May 20, 1775 Independence Day? Maybe not
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May. 19th, 2009 | 06:34 pm
One day, when I was in Epcot in between sets of the Voices of Liberty I went over to the Counter service place in the American Adventure Pavilion to grab a bit to eat, and I took a good look at this placard on the wall done in the style of a colonial flag. Well this flag is a little odd in that these flags would seem to be ones the colonies might have used during their struggles for Independence, yet it is hard to imagine that this would have been around at that time, you see the date of May 20, 1775 refers to something known as "The Mecklenberg Decleration of Independence" Quoting from Dan Morrills Charlotte History site:
It was not until 1819, forty-four years after the alleged signing of the Mecklenburg Declaration of Independence, when Virginia and Massachusetts were arguing over which of the two states had been first to break with Great Britain, that U.S. Senator Nathanial Macon and William Davidson , the latter representing the Mecklenburg County district in the U.S. House of Representatives, put forth the astounding claim that the Scots-Irish of North Carolina were the first to declare their independence. Thomas Jefferson dismissed it as a hoax "until positive and solemn proof of its authenticity shall be produced."
Even its staunchest defenders admitted that no copy of the actual document existed. "Nearly all of my father's papers," declared a son of John McKnitt Alexander , "were burned in the spring of 1800." A document was supplied, but it was John McKnitt Alexander's account of what transpired in May 1775, not the actual Mecklenburg Declaration of Independence itself. To bolster their case, supporters of the so-called "Meck Dec" interviewed several signers, all of whom had attained advanced age by the time they were asked to search their memories. These elderly gentlemen, mostly Presbyterians, all agreed that they had attended a meeting in May 1775 but could not recall the exact date. William Polk, son of Thomas Polk, published a pamphlet containing these testimonials and declared the matter settled. In 1825, a large crowd gathered in Charlotte on the 50th anniversary of the alleged signing of the Mecklenburg Declaration of Independence and heard it read by Reverend Humphrey Hunter of the Presbyterian Church. What further proof could one want?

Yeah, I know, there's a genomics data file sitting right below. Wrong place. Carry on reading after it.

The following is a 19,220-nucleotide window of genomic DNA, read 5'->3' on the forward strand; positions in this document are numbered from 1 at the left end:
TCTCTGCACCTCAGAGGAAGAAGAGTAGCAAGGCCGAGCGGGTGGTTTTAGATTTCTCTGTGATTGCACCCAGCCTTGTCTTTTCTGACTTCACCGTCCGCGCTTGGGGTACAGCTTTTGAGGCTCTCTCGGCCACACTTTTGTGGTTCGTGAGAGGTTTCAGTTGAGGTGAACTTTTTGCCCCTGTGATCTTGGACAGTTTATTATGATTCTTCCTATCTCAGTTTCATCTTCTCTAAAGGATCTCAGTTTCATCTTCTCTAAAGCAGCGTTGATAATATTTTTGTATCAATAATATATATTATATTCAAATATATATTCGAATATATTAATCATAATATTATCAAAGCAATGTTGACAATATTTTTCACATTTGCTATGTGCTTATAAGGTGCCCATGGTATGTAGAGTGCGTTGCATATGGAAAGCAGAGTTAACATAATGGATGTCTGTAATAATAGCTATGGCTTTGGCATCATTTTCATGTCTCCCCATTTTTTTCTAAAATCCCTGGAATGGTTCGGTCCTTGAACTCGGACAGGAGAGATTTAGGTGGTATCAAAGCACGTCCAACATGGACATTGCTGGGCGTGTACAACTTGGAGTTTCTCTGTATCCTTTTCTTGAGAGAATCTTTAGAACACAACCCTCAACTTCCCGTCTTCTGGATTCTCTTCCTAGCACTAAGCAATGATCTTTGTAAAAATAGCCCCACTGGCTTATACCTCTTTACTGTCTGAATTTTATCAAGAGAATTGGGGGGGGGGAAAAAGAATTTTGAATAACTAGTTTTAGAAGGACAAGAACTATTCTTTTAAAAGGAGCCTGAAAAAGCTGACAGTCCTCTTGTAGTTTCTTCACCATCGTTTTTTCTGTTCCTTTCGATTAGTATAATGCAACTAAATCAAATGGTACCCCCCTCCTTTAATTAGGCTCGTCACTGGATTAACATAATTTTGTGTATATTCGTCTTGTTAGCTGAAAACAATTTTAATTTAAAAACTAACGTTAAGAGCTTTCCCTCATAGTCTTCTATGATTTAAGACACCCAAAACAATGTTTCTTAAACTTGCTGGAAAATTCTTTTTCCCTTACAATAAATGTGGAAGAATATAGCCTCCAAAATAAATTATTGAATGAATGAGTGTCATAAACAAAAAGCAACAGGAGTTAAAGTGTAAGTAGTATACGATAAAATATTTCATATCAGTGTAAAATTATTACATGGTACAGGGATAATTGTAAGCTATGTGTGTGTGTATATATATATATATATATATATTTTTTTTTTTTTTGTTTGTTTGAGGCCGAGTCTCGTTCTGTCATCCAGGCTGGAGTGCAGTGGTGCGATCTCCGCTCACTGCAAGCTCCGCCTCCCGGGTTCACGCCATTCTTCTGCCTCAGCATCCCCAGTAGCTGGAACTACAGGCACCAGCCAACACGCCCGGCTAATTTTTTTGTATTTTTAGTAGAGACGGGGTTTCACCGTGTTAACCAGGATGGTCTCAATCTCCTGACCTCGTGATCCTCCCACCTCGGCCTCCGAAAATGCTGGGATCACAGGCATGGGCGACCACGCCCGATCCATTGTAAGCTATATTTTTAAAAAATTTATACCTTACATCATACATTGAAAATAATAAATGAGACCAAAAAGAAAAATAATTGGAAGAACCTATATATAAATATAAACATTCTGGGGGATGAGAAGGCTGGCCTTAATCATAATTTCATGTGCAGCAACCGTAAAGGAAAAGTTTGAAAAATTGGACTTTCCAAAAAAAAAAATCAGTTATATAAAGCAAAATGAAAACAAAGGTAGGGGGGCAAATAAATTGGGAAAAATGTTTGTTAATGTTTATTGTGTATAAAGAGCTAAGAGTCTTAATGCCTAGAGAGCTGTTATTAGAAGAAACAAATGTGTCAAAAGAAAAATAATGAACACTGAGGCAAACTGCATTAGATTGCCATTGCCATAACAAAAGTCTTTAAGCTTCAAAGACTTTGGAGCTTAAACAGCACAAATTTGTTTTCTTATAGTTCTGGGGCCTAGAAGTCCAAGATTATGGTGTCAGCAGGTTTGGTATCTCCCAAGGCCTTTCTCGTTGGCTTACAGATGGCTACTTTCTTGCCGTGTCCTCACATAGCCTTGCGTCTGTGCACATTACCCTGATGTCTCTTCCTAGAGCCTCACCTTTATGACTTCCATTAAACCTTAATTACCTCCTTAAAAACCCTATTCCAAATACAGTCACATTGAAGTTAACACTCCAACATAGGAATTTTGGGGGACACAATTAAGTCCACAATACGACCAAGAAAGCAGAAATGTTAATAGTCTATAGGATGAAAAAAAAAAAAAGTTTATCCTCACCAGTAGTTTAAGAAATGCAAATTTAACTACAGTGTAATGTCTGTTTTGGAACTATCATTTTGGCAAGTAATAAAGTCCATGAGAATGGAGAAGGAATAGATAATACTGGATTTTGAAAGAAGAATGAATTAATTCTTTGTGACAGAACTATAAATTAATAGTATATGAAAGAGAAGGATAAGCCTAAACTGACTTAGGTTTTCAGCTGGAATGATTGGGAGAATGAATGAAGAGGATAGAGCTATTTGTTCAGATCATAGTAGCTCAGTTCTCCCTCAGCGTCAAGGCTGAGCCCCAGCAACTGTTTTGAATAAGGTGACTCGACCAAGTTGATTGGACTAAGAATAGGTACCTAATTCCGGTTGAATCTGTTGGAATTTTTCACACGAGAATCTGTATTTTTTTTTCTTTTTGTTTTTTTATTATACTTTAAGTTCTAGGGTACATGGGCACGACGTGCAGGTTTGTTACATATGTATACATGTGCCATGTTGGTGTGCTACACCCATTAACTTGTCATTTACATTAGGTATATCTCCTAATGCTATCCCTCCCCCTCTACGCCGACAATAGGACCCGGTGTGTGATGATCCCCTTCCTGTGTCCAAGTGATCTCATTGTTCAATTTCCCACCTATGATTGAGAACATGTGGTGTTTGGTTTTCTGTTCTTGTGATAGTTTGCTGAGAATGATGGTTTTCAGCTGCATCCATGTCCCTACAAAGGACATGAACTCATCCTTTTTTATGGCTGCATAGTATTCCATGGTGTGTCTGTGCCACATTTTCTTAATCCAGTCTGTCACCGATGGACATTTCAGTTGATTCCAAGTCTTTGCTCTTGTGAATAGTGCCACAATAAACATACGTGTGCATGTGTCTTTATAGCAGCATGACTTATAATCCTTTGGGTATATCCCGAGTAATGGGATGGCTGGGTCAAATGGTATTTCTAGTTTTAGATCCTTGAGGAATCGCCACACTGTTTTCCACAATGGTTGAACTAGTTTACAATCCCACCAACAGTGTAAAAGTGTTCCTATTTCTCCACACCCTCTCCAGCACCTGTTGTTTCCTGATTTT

Trouble for the backers of the "Meck Dec" surfaced in 1838. An archivist uncovered an article in the July 12, 1775, issue of a Massachusetts newspaper that reproduced a series of resolutions that had reportedly been drawn up in Charlotte on May 31, 1775. Unlike the Mecklenburg Declaration of Independence, the Mecklenburg Resolves expressed the hope that the exercise of independent authority by officials of Mecklenburg County would end if Great Britain would "resign its unjust and arbitrary pretensions with respect to America." This was a remarkable display of defiance, but it was not an unequivocal pronouncement that the people of Mecklenburg County were "free and independent." Any doubt about the authenticity of the Mecklenburg Resolves disappeared in 1847, when scholars found the entire text published in the South Carolina Gazette of June 13, 1775. No such contemporary verification of the Mecklenburg Declaration of Independence has ever come to light.
The fact that the leaders of Mecklenburg County backed a conditional separation from British rule just eleven days after they allegedly declared their independence seems oxymoronic. Also, none of the participants who was interviewed years after the dramatic events of May 1775 made any mention of the Mecklenburg Resolves. One cannot help but wonder whether these aged men remembered the meeting where the Mecklenburg Resolves was signed, not the Mecklenburg Declaration of Independence.
So being that the Meck Dec was not really known at the time of the American Revolution it would seem this flag is from a later time than that. The hornets nest design would seem to stem from October 1780 when after suffering a number of losses in this area Cornwallis was forced to retreat from this area and the British refed to the region as "A Hornets Nest of rebellion"
I did find another referance to this flag design near the bottom of this page:
North Carolina’s 1st Historical Flag: The “Hornet’s Nest Flag”
After being driven out by fierce opposition of Charlotte’s & Mecklenburg’s citizens to British occupation in 1780 during the American Revolutionary War British General Cornwallis wrote that “Charlotte Town was a hornet’s nest of rebellion.” The date “May 20, 1775” reflects the date that the citizens of Mecklenburg declared independence from Britain… more than a year before the Continental Congress in Philadelphia declared independence from Britain.
"The first flag of North Carolina… was white and bore a hornet’s nest and the date May 20, 1775…” (page 627: Preble, George Henry. Origin and History of the American Flag…Fourth Edition 1894, First Edition 1872 Boston.
Still this flag would seem to be pretty obscure and I bet the folks who brought these flag style plaques to this counter service restauraunt in Epcot certainly dug deep for some interesting details. You can hear a bit more about this, if you wish by listening to this weeks "Your Ear to The World" podcast Episode 37